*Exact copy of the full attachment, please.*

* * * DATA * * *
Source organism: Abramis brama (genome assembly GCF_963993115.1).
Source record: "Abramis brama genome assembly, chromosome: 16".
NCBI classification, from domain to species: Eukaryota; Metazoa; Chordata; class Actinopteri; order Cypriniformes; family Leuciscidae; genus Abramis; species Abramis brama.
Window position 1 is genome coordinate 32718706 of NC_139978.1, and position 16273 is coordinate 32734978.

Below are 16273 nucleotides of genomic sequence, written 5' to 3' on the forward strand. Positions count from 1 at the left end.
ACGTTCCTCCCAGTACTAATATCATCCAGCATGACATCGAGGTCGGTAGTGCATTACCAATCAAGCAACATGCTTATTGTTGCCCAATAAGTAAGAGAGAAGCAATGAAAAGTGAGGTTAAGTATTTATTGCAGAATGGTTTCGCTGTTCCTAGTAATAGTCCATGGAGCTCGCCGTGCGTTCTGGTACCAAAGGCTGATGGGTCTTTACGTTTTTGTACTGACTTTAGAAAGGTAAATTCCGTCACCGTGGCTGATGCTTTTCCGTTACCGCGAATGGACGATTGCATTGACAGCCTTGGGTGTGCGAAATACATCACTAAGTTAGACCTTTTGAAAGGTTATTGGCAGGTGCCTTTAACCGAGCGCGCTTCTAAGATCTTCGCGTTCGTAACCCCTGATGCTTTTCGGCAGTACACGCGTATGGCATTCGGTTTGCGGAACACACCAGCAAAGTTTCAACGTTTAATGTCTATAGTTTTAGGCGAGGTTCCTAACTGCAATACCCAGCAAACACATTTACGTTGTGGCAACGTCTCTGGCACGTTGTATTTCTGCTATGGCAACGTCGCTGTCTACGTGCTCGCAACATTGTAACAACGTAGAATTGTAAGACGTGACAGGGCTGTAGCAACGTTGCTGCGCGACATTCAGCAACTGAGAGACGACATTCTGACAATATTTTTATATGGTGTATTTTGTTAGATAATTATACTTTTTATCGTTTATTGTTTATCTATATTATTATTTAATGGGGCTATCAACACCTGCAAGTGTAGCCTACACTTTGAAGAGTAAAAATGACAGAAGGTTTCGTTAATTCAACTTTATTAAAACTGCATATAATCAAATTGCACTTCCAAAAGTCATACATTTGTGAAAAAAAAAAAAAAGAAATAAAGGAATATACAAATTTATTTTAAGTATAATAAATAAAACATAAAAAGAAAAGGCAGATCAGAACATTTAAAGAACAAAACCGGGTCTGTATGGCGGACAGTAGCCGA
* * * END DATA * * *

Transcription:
Source organism: Abramis brama (genome assembly GCF_963993115.1).
Source record: "Abramis brama genome assembly, chromosome: 16".
NCBI classification, from domain to species: Eukaryota; Metazoa; Chordata; class Actinopteri; order Cypriniformes; family Leuciscidae; genus Abramis; species Abramis brama.
Window position 1 is genome coordinate 32718706 of NC_139978.1, and position 16273 is coordinate 32734978.

Below are 16273 nucleotides of genomic sequence, written 5' to 3' on the forward strand. Positions count from 1 at the left end.
ACGTTCCTCCCAGTACTAATATCATCCAGCATGACATCGAGGTCGGTAGTGCATTACCAATCAAGCAACATGCTTATTGTTGCCCAATAAGTAAGAGAGAAGCAATGAAAAGTGAGGTTAAGTATTTATTGCAGAATGGTTTCGCTGTTCCTAGTAATAGTCCATGGAGCTCGCCGTGCGTTCTGGTACCAAAGGCTGATGGGTCTTTACGTTTTTGTACTGACTTTAGAAAGGTAAATTCCGTCACCGTGGCTGATGCTTTTCCGTTACCGCGAATGGACGATTGCATTGACAGCCTTGGGTGTGCGAAATACATCACTAAGTTAGACCTTTTGAAAGGTTATTGGCAGGTGCCTTTAACCGAGCGCGCTTCTAAGATCTTCGCGTTCGTAACCCCTGATGCTTTTCGGCAGTACACGCGTATGGCATTCGGTTTGCGGAACACACCAGCAAAGTTTCAACGTTTAATGTCTATAGTTTTAGGCGAGGTTCCTAACTGCAATACCCAGCAAACACATTTACGTTGTGGCAACGTCTCTGGCACGTTGTATTTCTGCTATGGCAACGTCGCTGTCTACGTGCTCGCAACATTGTAACAACGTAGAATTGTAAGACGTGACAGGGCTGTAGCAACGTTGCTGCGCGACATTCAGCAACTGAGAGACGACATTCTGACAATATTTTTATATGGTGTATTTTGTTAGATAATTATACTTTTTATCGTTTATTGTTTATCTATATTATTATTTAATGGGGCTATCAACACCTGCAAGTGTAGCCTACACTTTGAAGAGTAAAAATGACAGAAGGTTTCGTTAATTCAACTTTATTAAAACTGCATATAATCAAATTGCACTTCCAAAAGTCATACATTTGTGAAAAAAAAAAAAAAGAAATAAAGGAATATACAAATTTATTTTAAGTATAATAAATAAAACATAAAAAGAAAAGGCAGATCAGAACATTTAAAGAACAAAACCGGGTCTGTATGGCGGACAGTAGCCGA